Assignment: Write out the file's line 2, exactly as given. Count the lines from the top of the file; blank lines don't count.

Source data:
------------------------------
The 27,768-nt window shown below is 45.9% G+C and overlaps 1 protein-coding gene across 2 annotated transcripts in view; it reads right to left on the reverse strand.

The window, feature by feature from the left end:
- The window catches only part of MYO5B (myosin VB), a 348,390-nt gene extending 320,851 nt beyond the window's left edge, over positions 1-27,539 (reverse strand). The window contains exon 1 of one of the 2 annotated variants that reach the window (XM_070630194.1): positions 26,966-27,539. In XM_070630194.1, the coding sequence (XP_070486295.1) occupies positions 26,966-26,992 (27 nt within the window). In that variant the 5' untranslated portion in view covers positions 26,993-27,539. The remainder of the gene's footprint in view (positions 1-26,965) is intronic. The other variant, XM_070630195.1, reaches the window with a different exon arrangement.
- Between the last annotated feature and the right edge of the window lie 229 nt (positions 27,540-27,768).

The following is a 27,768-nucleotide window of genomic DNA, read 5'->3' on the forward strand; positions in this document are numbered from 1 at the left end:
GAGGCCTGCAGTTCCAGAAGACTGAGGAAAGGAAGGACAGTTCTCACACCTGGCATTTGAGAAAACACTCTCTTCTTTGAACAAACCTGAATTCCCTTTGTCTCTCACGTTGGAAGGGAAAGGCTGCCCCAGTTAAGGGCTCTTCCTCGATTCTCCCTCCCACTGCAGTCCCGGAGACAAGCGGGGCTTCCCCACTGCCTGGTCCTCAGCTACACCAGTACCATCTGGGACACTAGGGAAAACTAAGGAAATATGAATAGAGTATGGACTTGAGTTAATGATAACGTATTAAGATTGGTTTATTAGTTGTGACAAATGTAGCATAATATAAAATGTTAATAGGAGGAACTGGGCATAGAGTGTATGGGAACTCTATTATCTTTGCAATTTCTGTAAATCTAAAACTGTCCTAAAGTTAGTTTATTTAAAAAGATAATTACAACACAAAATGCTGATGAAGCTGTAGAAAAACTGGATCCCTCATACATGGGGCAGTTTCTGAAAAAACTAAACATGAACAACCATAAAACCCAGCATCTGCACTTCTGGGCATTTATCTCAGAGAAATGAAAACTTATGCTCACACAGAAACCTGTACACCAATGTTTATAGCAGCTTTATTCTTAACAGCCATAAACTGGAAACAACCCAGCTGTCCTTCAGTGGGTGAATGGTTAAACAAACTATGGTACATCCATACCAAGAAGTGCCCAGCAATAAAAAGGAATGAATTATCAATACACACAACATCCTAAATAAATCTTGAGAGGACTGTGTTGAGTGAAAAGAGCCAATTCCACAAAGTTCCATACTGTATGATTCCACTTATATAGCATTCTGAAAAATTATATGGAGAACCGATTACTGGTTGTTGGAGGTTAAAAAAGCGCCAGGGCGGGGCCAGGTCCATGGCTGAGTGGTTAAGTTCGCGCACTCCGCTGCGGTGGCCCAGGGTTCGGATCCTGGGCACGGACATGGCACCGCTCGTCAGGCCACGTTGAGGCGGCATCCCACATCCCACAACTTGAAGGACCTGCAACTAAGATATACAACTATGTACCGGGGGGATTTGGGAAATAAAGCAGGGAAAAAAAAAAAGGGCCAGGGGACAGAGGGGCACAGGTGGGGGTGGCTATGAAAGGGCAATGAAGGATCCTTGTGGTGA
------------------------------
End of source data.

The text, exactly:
The window, feature by feature from the left end: